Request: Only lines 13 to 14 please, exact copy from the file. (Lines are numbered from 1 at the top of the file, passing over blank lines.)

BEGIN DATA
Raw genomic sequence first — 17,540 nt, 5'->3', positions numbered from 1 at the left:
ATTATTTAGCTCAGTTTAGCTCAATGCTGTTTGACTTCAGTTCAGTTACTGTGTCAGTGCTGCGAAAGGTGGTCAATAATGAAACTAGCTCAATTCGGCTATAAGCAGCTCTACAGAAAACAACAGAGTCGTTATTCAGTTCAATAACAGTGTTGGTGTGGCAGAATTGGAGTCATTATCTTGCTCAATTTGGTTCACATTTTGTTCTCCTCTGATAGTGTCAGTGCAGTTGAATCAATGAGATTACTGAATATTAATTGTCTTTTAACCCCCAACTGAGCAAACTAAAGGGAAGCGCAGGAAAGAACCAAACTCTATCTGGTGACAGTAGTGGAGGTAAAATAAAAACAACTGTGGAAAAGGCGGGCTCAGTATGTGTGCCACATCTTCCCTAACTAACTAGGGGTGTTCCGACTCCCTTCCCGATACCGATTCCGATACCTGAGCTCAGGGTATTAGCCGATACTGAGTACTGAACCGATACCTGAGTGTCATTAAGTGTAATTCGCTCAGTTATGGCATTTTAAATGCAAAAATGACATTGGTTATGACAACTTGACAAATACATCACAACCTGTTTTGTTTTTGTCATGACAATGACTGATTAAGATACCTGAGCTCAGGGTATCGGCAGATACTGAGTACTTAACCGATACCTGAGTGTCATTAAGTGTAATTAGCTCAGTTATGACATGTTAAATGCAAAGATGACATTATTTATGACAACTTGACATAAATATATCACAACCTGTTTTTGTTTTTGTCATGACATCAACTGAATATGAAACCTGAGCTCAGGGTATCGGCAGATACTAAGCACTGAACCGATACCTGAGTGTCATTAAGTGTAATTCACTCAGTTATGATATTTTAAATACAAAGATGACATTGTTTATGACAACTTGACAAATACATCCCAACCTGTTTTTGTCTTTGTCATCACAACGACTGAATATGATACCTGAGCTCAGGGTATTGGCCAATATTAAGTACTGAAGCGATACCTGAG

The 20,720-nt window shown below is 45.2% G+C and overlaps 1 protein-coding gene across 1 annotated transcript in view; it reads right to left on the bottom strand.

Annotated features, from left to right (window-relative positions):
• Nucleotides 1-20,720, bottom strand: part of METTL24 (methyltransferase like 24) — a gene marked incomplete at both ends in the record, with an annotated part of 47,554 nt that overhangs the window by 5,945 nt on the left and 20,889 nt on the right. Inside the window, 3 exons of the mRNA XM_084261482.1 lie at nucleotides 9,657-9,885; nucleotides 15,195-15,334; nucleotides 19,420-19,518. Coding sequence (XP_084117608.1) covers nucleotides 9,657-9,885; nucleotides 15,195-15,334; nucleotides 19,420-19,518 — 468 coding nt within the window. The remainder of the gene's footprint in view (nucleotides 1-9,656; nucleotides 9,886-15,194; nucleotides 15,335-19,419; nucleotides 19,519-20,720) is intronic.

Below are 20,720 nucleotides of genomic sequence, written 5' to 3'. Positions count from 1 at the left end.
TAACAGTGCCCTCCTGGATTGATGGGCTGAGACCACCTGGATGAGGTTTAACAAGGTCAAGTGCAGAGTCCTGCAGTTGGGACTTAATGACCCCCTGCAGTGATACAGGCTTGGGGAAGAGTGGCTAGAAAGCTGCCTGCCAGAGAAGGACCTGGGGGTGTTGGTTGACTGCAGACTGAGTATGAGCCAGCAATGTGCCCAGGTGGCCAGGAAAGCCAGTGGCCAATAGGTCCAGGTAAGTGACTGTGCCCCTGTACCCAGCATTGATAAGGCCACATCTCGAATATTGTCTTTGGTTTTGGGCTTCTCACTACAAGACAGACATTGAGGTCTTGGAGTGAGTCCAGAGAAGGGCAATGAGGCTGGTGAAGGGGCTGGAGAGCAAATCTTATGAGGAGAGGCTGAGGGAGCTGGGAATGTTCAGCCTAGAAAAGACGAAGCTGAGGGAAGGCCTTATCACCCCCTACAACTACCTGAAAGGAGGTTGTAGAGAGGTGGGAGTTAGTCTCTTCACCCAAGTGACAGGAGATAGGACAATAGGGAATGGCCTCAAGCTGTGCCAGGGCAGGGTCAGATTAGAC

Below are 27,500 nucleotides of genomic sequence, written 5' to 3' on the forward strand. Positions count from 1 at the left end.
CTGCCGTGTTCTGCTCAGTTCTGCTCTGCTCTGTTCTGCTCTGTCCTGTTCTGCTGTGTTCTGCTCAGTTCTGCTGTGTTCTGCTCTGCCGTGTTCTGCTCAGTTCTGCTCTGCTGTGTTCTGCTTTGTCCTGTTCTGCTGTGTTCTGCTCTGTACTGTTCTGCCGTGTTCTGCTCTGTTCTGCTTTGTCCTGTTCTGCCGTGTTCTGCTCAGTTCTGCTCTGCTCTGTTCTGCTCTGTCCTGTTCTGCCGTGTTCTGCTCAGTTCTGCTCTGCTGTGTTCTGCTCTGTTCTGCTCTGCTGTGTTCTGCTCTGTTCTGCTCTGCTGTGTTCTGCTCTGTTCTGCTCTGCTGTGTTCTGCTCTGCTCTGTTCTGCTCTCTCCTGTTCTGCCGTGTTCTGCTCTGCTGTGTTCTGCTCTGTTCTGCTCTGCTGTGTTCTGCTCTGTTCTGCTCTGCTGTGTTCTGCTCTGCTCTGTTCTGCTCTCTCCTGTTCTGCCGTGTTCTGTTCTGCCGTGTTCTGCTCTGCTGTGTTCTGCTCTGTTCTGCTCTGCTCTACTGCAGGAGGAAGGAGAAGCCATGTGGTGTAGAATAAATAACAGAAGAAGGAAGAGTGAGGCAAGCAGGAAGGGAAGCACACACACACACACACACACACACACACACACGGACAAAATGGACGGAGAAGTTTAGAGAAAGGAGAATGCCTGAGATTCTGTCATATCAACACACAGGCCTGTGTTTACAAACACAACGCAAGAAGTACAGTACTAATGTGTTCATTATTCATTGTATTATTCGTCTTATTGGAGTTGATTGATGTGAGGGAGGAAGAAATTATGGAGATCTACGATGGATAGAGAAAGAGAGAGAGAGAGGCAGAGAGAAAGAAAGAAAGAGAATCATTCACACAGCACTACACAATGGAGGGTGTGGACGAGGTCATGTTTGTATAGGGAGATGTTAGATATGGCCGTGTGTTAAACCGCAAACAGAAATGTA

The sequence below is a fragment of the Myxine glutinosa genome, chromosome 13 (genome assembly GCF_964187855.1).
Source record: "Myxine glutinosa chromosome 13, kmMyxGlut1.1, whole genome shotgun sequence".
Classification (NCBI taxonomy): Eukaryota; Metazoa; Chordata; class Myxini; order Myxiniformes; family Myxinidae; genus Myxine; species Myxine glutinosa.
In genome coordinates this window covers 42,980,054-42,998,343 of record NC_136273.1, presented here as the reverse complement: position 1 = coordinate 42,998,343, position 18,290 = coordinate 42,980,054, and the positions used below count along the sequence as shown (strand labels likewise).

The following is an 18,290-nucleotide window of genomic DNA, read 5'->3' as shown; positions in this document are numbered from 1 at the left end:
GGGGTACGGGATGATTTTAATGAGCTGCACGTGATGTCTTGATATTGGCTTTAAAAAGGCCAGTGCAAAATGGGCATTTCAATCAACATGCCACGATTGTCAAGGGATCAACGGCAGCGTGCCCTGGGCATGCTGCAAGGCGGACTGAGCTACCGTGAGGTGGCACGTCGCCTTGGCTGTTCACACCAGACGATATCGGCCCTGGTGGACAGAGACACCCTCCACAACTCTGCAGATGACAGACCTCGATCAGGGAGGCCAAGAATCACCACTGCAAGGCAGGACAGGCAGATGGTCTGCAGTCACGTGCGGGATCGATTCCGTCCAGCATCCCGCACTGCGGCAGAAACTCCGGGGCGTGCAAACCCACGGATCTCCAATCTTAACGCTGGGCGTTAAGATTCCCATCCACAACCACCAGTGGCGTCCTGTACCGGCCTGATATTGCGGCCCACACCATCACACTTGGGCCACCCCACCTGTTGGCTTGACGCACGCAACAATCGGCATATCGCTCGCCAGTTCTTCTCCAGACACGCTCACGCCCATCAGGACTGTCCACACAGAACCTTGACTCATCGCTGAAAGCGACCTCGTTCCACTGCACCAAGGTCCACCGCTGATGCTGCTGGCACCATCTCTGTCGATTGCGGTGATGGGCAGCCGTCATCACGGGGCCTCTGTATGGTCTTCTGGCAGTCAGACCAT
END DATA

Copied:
In genome coordinates this window covers 42,980,054-42,998,343 of record NC_136273.1, presented here as the reverse complement: position 1 = coordinate 42,998,343, position 18,290 = coordinate 42,980,054, and the positions used below count along the sequence as shown (strand labels likewise).

The following is an 18,290-nucleotide window of genomic DNA, read 5'->3' as shown; positions in this document are numbered from 1 at the left end: